@Punithapriya 2016-08-08 04:55:17

how to download these three classes

@gstackoverflow 2016-08-08 08:08:21

@Punithapriya These classes exists in java 8 standart library. Thus just download java 8

@Punithapriya 2016-08-08 09:13:35

yes i have seen thanks

@Garambe 2015-11-24 10:49:30

Try this

public static boolean compareDates(String psDate1, String psDate2) throws ParseException{
        SimpleDateFormat dateFormat = new SimpleDateFormat ("dd/MM/yyyy");
        Date date1 = dateFormat.parse(psDate1);
        Date date2 = dateFormat.parse(psDate2);
        if(date2.after(date1)) {
            return true;
        } else {
            return false;
        }
    }

@Salman A 2015-05-14 18:57:03

You can use Date.getTime() which:

Returns the number of milliseconds since January 1, 1970, 00:00:00 GMT represented by this Date object.

This means you can compare them just like numbers:

if (date1.getTime() <= date.getTime() && date.getTime() <= date2.getTime()) {
    /*
     * date is between date1 and date2 (both inclusive)
     */
}

/*
 * when date1 = 2015-01-01 and date2 = 2015-01-10 then
 * returns true for:
 * 2015-01-01
 * 2015-01-01 00:00:01
 * 2015-01-02
 * 2015-01-10
 * returns false for:
 * 2014-12-31 23:59:59
 * 2015-01-10 00:00:01
 * 
 * if one or both dates are exclusive then change <= to <
 */

@Sunil Kumar Sahoo 2014-01-13 07:26:04

Following are most common way of comparing dates. But I have prefer first one

Approach-1 : Using Date.before(), Date.after() and Date.equals()

            if(date1.after(date2)){
                System.out.println("Date1 is after Date2");
            }

            if(date1.before(date2)){
                System.out.println("Date1 is before Date2");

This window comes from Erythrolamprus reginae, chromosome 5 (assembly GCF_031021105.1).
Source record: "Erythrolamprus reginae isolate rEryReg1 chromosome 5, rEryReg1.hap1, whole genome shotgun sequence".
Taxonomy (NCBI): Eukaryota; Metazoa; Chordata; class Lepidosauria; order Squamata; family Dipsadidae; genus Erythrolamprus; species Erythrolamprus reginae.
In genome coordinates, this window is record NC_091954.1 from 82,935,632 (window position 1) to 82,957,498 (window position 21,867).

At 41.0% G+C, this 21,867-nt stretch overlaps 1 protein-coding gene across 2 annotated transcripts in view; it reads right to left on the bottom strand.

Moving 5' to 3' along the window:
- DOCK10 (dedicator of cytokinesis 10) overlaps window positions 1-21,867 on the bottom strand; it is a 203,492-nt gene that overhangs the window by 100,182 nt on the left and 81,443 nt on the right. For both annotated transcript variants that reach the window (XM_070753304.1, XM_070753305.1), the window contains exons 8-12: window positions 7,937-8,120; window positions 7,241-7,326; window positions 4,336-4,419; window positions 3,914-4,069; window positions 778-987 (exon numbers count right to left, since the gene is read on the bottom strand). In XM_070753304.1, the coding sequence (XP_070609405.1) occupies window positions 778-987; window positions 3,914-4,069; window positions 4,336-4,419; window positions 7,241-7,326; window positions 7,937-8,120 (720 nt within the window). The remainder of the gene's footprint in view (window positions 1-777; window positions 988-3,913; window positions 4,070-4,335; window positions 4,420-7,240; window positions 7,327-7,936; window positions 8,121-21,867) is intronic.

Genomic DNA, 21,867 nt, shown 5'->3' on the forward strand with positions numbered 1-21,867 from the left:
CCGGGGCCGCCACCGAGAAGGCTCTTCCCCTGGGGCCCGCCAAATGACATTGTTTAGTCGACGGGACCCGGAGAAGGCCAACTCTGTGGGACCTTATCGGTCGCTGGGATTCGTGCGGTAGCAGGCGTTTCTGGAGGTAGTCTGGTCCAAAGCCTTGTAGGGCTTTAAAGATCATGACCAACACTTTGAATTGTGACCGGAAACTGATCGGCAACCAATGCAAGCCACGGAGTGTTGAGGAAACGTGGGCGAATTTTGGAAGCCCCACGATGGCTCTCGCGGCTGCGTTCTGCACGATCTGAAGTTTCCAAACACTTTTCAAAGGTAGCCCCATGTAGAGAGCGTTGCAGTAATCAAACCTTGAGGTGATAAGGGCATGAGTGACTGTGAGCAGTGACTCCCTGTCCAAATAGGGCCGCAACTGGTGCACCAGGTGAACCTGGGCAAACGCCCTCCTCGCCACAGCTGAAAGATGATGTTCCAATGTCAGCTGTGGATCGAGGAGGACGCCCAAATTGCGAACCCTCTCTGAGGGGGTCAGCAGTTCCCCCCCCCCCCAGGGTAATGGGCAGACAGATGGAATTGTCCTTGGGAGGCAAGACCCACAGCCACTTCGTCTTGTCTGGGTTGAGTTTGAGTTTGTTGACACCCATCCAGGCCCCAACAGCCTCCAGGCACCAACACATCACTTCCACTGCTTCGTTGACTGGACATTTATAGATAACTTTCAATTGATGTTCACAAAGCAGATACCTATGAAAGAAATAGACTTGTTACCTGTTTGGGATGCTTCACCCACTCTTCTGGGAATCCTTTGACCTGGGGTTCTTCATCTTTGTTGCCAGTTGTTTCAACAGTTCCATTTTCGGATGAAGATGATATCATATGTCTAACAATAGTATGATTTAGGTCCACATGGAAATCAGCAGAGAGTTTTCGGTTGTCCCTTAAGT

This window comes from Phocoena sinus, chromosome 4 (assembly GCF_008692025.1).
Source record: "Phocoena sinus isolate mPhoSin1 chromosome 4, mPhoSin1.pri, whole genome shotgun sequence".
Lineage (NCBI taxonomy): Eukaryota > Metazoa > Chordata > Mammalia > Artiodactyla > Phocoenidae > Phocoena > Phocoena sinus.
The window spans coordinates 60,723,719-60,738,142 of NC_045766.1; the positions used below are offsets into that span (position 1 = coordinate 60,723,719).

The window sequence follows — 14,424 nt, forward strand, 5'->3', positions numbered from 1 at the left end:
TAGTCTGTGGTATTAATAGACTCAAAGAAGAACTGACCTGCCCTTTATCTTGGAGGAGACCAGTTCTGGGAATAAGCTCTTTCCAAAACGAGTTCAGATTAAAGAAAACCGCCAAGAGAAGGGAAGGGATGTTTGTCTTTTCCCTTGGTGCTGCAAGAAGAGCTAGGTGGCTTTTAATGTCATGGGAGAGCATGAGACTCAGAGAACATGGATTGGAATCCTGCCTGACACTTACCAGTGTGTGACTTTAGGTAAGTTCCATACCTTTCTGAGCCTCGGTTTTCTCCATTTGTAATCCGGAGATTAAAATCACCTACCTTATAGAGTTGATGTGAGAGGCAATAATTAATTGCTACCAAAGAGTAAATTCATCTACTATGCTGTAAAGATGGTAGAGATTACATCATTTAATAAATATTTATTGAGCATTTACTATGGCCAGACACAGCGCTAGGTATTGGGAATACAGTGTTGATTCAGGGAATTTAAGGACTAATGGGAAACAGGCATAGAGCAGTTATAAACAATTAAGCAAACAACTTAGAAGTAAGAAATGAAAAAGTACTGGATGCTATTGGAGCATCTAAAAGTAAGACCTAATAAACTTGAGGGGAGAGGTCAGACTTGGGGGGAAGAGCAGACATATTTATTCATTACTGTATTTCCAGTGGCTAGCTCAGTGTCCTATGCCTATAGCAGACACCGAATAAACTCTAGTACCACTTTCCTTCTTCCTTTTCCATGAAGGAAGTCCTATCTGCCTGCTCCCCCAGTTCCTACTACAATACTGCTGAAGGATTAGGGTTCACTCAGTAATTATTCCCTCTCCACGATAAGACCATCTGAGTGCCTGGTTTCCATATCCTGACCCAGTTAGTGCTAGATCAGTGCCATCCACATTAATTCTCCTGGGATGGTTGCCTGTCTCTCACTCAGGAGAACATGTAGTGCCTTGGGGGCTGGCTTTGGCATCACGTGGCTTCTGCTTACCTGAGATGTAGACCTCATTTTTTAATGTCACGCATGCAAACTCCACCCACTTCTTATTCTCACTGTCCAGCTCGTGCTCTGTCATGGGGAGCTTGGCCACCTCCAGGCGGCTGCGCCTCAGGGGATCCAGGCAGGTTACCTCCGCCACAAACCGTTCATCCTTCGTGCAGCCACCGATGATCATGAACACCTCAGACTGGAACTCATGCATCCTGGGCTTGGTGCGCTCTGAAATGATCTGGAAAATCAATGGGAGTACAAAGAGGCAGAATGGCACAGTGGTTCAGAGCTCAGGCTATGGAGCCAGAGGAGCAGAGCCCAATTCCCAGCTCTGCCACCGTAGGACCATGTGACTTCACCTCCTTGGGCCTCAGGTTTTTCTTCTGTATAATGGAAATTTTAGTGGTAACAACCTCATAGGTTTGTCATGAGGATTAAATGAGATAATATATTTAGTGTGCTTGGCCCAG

}

            if(date1.equals(date2)){
                System.out.println("Date1 is equal Date2");
            }

Approach-2 : Date.compareTo()

           if(date1.compareTo(date2)>0){
                System.out.println("Date1 is after Date2");
            }else if(date1.compareTo(date2)<0){
                System.out.println("Date1 is before Date2");
            }else{
                System.out.println("Date1 is equal to Date2");
            }

Approach-3 : Calender.before(), Calender.after() and Calender.equals()

Calendar cal1 = Calendar.getInstance();
            Calendar cal2 = Calendar.getInstance();
            cal1.setTime(date1);
            cal2.setTime(date2);

            if(cal1.after(cal2)){
                System.out.println("Date1 is after Date2");
            }

            if(cal1.before(cal2)){
                System.out.println("Date1 is before Date2");
            }

            if(cal1.equals(cal2)){
                System.out.println("Date1 is equal Date2");
            }

@Basil Bourque 2018-02-22 23:48:51

FYI, the troublesome old date-time classes such as java.util.Date, java.util.Calendar, and java.text.SimpleDateFormat are now legacy, supplanted by the java.time classes built into Java 8 & Java 9. See Tutorial by Oracle.

@Brownsoo Han 2013-11-27 07:28:19

This code determine today is in some duration.. based on KOREA locale

    Calendar cstart = Calendar.getInstance(Locale.KOREA);
    cstart.clear();
    cstart.set(startyear, startmonth, startday);


    Calendar cend = Calendar.getInstance(Locale.KOREA);
    cend.clear();
    cend.set(endyear, endmonth, endday);

    Calendar c = Calendar.getInstance(Locale.KOREA);

    if(c.after(cstart) && c.before(cend)) {
        // today is in startyear/startmonth/startday ~ endyear/endmonth/endday
    }

@sam 2010-04-07 12:56:12

Compare the two dates:

  Date today = new Date();                   
  Date myDate = new Date(today.getYear(),today.getMonth()-1,today.getDay());
  System.out.println("My Date is"+myDate);    
  System.out.println("Today Date is"+today);
  if (today.compareTo(myDate)<0)
      System.out.println("Today Date is Lesser than my Date");
  else if (today.compareTo(myDate)>0)
      System.out.println("Today Date is Greater than my date"); 
  else
      System.out.println("Both Dates are equal"); 

@Dr. No 2011-11-03 15:48:29

I think that "new Date(today.getYear(),today.getMonth()-1,today.getDay());" it's deprecated. download.oracle.com/javase/6/docs/api/java/util/Date.html

@Lii 2015-03-23 07:31:26

@Muath: Although I am not 100 % sure, I think it is because the month component in Date is zero-indexed.

@Sachith 2016-12-24 20:13:50

i think in there else part is not working :)

@Everyone 2010-04-07 13:18:21

Use getTime() to get the numeric value of the date, and then compare using the returned values.